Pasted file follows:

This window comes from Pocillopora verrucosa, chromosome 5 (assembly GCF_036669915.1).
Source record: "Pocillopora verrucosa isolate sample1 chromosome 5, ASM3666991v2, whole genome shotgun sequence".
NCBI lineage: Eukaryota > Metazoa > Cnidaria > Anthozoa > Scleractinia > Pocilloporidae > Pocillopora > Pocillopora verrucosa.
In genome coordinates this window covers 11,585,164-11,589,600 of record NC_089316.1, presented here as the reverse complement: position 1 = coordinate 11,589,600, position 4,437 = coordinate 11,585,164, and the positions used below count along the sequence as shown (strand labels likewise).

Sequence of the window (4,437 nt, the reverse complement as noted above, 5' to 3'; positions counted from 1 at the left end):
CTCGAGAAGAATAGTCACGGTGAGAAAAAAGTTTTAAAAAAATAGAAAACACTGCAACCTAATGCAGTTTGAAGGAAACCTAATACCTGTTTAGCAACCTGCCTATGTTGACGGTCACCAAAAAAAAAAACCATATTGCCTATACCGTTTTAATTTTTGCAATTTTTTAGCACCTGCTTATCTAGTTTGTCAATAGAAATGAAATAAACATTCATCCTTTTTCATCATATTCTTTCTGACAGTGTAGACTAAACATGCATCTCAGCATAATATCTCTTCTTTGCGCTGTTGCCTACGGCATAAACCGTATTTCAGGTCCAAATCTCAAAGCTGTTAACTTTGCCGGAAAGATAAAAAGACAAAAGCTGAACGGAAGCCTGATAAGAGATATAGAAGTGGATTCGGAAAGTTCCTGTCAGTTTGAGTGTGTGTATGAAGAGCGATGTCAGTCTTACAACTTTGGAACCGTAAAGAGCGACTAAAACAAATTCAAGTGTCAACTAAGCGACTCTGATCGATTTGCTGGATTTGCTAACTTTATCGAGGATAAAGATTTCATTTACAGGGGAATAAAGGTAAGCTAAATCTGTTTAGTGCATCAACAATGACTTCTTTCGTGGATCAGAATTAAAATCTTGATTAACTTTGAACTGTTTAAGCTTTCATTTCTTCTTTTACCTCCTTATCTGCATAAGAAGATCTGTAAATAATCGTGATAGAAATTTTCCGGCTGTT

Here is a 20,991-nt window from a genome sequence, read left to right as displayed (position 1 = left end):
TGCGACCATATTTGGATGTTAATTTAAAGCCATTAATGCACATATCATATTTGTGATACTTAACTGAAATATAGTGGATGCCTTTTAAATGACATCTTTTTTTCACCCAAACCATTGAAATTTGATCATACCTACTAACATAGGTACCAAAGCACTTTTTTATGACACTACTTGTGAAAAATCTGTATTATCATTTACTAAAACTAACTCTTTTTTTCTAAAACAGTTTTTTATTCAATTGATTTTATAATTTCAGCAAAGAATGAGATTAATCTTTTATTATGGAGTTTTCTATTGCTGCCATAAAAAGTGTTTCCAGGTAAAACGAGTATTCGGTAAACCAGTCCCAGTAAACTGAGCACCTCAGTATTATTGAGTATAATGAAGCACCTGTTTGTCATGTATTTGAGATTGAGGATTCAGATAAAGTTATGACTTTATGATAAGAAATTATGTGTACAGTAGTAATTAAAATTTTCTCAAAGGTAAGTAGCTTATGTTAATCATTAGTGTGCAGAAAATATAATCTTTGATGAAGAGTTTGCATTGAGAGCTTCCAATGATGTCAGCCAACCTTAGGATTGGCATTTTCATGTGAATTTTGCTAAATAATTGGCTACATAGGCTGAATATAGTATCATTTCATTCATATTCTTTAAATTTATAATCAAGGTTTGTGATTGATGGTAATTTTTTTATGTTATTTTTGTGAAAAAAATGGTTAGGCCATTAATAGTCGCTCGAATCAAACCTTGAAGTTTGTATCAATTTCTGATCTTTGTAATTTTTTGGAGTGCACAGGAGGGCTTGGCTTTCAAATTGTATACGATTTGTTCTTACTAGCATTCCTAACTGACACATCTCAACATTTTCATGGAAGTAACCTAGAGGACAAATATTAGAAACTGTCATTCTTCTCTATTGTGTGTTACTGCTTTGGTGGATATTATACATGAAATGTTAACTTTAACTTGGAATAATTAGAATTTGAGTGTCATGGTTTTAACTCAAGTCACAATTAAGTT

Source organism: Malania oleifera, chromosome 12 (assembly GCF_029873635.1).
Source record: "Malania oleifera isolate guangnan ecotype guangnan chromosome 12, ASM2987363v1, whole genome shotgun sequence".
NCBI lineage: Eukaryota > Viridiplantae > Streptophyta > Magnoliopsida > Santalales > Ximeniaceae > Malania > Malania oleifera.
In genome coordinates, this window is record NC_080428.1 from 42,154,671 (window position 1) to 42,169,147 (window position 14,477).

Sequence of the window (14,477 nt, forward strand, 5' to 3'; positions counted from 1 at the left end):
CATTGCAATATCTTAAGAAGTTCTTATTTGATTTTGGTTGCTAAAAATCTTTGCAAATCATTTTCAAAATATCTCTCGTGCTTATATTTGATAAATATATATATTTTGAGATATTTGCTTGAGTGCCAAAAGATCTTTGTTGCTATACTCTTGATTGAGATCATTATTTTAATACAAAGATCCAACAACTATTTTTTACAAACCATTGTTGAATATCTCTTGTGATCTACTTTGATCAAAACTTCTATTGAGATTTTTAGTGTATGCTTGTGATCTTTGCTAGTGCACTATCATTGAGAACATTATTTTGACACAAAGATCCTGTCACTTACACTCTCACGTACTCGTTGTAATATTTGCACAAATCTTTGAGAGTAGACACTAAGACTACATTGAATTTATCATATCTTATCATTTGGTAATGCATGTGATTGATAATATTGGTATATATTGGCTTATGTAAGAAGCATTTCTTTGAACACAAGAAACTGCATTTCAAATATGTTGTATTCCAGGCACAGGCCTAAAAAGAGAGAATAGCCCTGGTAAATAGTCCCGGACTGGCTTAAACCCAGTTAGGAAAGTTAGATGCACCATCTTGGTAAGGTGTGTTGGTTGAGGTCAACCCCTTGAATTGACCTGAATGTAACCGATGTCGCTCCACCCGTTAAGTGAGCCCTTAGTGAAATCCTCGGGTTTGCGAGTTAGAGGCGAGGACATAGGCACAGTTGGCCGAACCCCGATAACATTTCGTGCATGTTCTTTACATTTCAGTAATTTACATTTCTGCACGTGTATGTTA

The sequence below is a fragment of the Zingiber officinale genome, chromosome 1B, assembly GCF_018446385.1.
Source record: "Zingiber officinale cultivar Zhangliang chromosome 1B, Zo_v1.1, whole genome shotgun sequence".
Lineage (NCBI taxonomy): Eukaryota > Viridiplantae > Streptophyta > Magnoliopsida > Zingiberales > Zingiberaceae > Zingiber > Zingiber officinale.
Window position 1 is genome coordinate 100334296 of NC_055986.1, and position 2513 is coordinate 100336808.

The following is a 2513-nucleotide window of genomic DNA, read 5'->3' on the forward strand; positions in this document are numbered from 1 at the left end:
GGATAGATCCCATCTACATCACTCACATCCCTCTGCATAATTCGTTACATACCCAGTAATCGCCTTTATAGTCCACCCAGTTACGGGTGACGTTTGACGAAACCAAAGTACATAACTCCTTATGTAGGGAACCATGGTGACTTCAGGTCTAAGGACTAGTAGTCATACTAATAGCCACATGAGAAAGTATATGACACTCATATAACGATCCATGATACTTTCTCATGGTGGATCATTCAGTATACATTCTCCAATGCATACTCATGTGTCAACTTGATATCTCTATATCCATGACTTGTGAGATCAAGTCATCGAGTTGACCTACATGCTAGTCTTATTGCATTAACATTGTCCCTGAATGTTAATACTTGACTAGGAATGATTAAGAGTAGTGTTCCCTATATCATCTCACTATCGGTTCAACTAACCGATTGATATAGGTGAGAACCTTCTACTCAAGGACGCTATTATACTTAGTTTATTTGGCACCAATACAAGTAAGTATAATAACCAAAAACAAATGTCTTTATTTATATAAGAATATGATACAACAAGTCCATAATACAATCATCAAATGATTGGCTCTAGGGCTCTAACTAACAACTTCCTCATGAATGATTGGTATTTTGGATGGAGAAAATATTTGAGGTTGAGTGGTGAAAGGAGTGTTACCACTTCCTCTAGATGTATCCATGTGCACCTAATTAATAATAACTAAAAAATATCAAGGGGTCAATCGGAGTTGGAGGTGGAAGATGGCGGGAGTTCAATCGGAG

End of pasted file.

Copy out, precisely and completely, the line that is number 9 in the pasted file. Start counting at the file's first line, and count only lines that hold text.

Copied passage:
Source organism: Malania oleifera, chromosome 12 (assembly GCF_029873635.1).